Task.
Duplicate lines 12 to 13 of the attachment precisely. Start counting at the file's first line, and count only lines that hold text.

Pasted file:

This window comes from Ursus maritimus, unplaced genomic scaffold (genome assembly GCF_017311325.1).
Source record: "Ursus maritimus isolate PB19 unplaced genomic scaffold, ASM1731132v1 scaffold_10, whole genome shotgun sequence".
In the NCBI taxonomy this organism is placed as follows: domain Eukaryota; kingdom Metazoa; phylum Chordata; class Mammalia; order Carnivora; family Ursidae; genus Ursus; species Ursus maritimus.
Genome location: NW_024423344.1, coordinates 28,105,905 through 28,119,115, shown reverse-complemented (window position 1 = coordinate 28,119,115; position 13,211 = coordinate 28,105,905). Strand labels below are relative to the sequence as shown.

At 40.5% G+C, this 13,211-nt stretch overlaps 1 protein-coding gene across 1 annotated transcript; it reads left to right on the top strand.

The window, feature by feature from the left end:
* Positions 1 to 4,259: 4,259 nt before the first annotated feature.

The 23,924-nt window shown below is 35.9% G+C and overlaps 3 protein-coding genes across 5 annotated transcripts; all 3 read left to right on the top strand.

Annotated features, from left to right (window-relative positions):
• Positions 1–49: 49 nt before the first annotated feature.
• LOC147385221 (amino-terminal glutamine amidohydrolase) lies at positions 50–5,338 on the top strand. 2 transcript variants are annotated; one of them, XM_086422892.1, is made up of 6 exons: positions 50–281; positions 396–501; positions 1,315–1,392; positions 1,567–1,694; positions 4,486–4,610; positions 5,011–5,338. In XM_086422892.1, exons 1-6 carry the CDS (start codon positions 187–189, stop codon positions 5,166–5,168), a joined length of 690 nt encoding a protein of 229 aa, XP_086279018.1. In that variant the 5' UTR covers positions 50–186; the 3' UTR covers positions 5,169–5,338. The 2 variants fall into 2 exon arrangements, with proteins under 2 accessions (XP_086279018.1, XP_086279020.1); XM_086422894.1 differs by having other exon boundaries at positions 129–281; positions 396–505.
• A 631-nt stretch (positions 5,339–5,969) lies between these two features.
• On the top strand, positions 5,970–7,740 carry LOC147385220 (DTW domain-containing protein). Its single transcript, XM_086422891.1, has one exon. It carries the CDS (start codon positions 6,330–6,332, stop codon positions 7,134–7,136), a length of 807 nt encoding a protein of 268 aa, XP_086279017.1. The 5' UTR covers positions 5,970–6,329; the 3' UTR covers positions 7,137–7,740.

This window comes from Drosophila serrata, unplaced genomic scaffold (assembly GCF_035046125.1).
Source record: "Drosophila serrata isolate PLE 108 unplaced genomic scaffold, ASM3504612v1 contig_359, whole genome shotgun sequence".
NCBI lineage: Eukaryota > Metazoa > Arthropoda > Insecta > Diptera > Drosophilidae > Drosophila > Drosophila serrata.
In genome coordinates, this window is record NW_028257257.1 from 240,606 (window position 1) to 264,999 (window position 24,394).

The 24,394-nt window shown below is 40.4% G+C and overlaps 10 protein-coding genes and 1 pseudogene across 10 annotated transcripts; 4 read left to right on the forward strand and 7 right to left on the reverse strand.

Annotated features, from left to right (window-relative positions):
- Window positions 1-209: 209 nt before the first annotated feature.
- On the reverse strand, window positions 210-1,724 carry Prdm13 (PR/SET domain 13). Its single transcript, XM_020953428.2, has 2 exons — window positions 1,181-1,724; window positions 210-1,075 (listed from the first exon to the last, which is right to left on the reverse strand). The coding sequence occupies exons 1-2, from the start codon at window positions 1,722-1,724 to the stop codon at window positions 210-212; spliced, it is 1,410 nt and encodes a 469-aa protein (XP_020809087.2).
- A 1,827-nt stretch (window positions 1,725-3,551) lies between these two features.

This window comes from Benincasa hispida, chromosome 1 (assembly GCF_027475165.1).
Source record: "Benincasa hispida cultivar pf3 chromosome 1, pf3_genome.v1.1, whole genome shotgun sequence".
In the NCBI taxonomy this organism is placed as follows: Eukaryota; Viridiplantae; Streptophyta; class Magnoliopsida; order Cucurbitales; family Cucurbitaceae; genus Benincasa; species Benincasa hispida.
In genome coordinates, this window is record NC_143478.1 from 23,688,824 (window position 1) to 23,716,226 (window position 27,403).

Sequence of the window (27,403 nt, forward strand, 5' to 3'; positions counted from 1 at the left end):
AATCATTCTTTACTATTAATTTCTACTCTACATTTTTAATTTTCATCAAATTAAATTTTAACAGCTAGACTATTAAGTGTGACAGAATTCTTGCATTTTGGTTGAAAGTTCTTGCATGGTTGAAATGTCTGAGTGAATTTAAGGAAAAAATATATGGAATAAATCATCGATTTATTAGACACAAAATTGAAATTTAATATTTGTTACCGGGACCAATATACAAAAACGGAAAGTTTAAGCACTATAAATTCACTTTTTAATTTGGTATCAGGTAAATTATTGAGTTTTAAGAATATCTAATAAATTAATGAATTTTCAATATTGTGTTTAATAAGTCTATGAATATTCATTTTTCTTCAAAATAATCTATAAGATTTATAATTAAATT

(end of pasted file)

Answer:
• A 631-nt stretch (positions 5,339–5,969) lies between these two features.
• On the top strand, positions 5,970–7,740 carry LOC147385220 (DTW domain-containing protein). Its single transcript, XM_086422891.1, has one exon. It carries the CDS (start codon positions 6,330–6,332, stop codon positions 7,134–7,136), a length of 807 nt encoding a protein of 268 aa, XP_086279017.1. The 5' UTR covers positions 5,970–6,329; the 3' UTR covers positions 7,137–7,740.